10 More Ways to Unleash Problem Solvers (Part 2)

What can we do in our classrooms to increase student agency and skill to solve content-related problems and develop important life skills?

In Part 1 of this post, I identified five action steps to take in the classroom to unleash problem-solving based on some of the articles in the October 2017 issue of ASCD’s Educational Leadership magazine.  In this Part 2 post, I share summaries of additional articles in this issue about place-and-community-based education, student agency, and design thinking.  Then, I include some action steps for us to try in our own classrooms and additional questions to consider as we try out these strategies to incorporate problem-solving opportunities for our students.

Making a World of Difference by Looking Locally (p. 50-56) 

Ethan Lowenstein (@lowensteinethan) and Gregory Smith shared a wonderful example of how a preschool program in Michigan used place-and community-based education to encourage students to engage in problem-solving within their own neighborhood.  While we often talk about incorporating authentic learning opportunities for students, it is often difficult, forced, or not well received when educators try to do this within the confines of textbook problems.  However, Lowenstein and Smith described how these students examined heavy rain events in authentic contexts and actually developed a wetland to reduce erosion.  This also led to a partnership with a nearby school to create a permaculture garden and an additional project for students to investigate road salt and the impact on creeks and living creatures.  Imagine how the students felt after these experiences!  The magic happens when students become engaged in meaningful activities that lead to social or environmental improvements that they can see.  The authors also suggested having elementary and high school students collaborating and sharing knowledge to benefit a community – this type of collaboration can accelerate what younger children can do and give older students opportunities to guide and lead.  Students develop a sense of agency and realize they can make a difference.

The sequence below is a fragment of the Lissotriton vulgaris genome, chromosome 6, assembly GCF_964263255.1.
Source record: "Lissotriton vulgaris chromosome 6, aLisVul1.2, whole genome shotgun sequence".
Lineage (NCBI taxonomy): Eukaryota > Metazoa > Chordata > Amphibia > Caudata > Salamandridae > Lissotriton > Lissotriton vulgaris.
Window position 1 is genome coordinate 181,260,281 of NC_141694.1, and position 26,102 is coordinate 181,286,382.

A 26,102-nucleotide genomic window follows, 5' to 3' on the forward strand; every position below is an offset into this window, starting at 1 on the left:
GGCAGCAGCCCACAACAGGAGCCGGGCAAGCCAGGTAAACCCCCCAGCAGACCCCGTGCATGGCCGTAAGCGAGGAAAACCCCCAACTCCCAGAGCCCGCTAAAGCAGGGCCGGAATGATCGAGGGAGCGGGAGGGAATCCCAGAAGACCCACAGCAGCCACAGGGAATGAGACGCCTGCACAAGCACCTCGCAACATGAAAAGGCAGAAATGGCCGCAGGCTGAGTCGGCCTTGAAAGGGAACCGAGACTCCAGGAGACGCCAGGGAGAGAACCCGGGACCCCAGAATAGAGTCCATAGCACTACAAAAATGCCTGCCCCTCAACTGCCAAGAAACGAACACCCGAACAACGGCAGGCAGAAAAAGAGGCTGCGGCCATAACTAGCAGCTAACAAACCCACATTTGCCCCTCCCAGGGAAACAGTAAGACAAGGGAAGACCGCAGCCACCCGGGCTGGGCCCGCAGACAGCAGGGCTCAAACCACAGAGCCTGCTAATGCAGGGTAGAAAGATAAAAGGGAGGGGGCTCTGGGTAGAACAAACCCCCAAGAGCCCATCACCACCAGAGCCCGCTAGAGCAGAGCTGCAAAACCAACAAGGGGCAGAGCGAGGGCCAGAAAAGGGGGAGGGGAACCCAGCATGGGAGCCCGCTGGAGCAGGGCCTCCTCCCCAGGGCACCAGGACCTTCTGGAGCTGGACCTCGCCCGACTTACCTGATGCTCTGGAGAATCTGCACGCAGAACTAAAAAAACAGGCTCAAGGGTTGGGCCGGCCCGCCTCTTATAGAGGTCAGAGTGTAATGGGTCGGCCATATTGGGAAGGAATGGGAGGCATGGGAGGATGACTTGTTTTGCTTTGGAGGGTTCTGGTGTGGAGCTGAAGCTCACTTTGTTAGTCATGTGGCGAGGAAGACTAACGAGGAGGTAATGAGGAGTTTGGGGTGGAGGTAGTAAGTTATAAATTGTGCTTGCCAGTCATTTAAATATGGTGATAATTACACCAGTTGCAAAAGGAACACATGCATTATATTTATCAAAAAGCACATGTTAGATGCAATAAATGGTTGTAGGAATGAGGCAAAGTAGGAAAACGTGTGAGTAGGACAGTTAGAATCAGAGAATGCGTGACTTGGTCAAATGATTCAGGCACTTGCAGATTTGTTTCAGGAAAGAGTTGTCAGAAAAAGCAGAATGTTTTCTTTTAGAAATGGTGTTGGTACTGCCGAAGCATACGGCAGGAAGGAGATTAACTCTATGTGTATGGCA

Many teachers will probably wonder how to incorporate this approach to problem-based-learning in the classroom with concerns about time, curriculum pacing, or testing accountability.  Personally, I see Genius Hour or 20% time as a really great way to introduce this into the classroom and start incorporating the action steps below.  For example, the Genius Hour project could require students to improve conditions related to an issue or problem in their school or community in an area of interest of their choosing.

Action Step #1:  Help students develop a sense of engagement within the community

  • Encourage activities and assignments where students:
    • research the history of the community
    • read about the local context
    • interview residents who can offer various perspectives
    • interact with local officials
    • partner with local schools (same age group or different)
    • write to the local newspaper

Action Step #2:  Help students develop an affection and a sense to affect change

  • Encourage activities and assignments where students: